*With apologies to Vera Lynn

Saturday, March 9, 2019

My Unconventional Way of Avoiding the Flu (a Mom-Blog, Cancer-Lady Special)

I don't like flu shots. Their results seem too unpredictable. The last time I got one, years ago, I felt exhausted for days. I have friends who get sick right after getting them. I also know plenty of people, including my oncologist, who experience no ill effects whatsoever. But even she admitted that a colleague got sick right after the shot. 
The shot is, of course, recommended especially for people with my diagnosis, namely metastatic breast cancer. But I don't think I could cope with getting sick and exhausted while cooking three meals a day, doing laundry, looking after my husband and children, teaching eight courses, grading a bunch of student essays, term papers and exams, taking two writing courses, producing various essays, and fielding the slings and arrows of outrageous fortune. That's a partial listing of my daily activities. I am also afraid of the flu shot in the same irrational way that I am unable to follow the German custom of inviting everybody out for your birthday and paying for them, or at least throwing a massive, catered affair. The thought of the shot fills me with fear; the thought of following that particular German custom makes me burst into tears. Isn't that silly, especially the latter? Probably I have too many fond memories (tinged with my hometown, New York) of being the Birthday Girl and being fêted by friends.
So I invested in ten or twelve bottles of hand sanitizer that sit in various coat pockets and on my desk at work. At home, I've also got peroxide, which is said to be especially efficacious at combating germs from stomach flu.
I slather my hands religiously with these substances. I am more focused than an obsessive-compulsive person when it comes to keeping my hands germ-free. Right after I touch the button that opens the tram door, the handle of the cart at the supermarket, the keypad for entering my pin, I whip out the hand sanitizer. Every time. So far, so good, but we're only in March. If I can stay healthy for the next month, I'll breathe a sigh of relief and feel that I was right.P.S. Of course I use hand cream, too. The kind that restores moisture.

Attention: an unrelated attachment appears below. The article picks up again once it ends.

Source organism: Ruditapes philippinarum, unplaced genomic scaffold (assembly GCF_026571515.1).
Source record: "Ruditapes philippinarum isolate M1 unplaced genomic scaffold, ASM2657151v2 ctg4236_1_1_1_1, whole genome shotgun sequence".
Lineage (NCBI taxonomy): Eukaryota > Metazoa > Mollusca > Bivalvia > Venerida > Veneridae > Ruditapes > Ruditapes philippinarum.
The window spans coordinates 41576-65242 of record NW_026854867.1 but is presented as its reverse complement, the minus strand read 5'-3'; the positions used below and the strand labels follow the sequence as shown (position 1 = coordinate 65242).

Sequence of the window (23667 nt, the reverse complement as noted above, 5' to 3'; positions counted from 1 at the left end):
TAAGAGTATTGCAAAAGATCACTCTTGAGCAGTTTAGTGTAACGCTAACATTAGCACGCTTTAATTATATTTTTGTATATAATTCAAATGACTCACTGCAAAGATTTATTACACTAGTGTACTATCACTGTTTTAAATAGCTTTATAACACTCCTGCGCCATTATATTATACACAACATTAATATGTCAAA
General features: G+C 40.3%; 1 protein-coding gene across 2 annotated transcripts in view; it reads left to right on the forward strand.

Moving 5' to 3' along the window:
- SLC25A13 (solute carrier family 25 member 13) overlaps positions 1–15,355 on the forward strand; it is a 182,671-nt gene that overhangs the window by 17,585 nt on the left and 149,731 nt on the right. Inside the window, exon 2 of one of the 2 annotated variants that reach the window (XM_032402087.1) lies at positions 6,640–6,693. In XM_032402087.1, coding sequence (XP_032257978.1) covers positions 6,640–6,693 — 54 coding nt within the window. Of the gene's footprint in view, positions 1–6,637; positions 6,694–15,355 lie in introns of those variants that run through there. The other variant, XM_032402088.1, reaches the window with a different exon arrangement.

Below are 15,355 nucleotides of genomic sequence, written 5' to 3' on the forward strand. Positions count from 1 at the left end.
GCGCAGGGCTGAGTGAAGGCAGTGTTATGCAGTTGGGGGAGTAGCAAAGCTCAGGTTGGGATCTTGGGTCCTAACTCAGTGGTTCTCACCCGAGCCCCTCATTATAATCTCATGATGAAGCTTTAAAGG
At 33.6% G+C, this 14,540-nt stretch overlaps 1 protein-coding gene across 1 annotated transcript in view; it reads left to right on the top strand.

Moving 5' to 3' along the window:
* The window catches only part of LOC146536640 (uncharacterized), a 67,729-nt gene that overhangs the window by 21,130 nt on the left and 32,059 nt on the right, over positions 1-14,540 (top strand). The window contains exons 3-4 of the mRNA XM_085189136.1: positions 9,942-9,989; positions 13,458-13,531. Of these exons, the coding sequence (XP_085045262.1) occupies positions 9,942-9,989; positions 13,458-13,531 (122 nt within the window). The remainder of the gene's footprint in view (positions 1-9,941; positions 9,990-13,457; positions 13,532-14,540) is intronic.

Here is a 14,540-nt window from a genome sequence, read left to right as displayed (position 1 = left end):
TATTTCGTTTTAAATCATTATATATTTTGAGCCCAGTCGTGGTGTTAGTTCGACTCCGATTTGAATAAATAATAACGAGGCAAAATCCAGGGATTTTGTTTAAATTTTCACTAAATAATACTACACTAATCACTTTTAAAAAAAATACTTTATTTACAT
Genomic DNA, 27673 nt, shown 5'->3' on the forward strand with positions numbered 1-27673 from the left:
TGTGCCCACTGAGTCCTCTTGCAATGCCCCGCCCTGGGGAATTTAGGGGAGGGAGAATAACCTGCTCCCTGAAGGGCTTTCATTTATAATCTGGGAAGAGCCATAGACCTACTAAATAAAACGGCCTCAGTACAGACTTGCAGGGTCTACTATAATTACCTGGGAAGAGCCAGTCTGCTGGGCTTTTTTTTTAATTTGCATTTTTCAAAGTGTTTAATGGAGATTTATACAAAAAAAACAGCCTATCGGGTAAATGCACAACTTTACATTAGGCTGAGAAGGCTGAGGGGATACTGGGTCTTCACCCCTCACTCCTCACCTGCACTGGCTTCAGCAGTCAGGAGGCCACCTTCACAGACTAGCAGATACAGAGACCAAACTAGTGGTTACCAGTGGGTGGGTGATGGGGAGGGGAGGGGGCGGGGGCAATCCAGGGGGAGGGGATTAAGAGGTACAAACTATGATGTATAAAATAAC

Sunday, March 3, 2019

The Accidental Asparagus: A Mom Blog Recipe

Here's what happens when your husband and younger son want meat, meat, meat for every meal, your older son is vegan and your daughter is vegetarian, verging on vegan: you get confused. You try a baked asparagus recipe when you'd really rather just blanch the asparagus and slip it into the pasta primavera you're already making .  .  . you had some idea you'd just make one dish for this meal. You were wrong! One child really, really, really, mommy, wants baked asparagus! Pleeaaassse! So okay. I've got my laptop flipped open to baked asparagus recipes, I'm thinking they sound dull, I throw in a few  tomatoes, add more olive oil. Oops! It's not olive oil! That's how the asparagus . . . accidentally . . . turned out well. Here's the recipe:

Asparagus--washed and drip-dried. Plop it into a pan on which you've theoretically rubbed a paper towel steeped in olive oil. But if you're like me, you just dump the asparagus into the pan, realize you should have poured the olive oil in first, pour it in and flip the asparagus around with a spatula to get it sort of covered. Dump in a few baby tomatoes, the salt, the pepper, the garlic salt or, if you're less lazy than me, the fresh pressed garlic. Then add a dash of what I mistakenly thought was olive oil (Just a little more!) but what turned out to be balsamic vinegar. I think I added around a tablespoonful. Sighed. Too late to get rid of it. Slid the pan into the pre-heated oven (200º C) and hoped for the best. 
Surprise! The stuff tasted great. The balsamic vinegar brought out the sweetness in the asparagus. Very tasty indeed. Accidents happen--it's just so rare that they make things better. How long did I bake it? I forget. Probably half an hour. 

P.S. I just made EXACTLY the same mistake with roast chicken. That is, having stuffed a lemon inside the bird's cavity, having set the bird, complete with salt and pepper, on top of sliced red onions, boiled carrots, boiled potatoes, garlic, I splodged on what I fondly believed was a dash of olive oil. But no. Not. I'd used balsamic vinegar again! To which I added a cuss word or two and that splodge of olive oil I'd intended. Again, perfect. There's just something about balsamic vinegar that really improves things.

Not going to try this on chocolate mousse. If only because my recipe doesn't call for olive oil.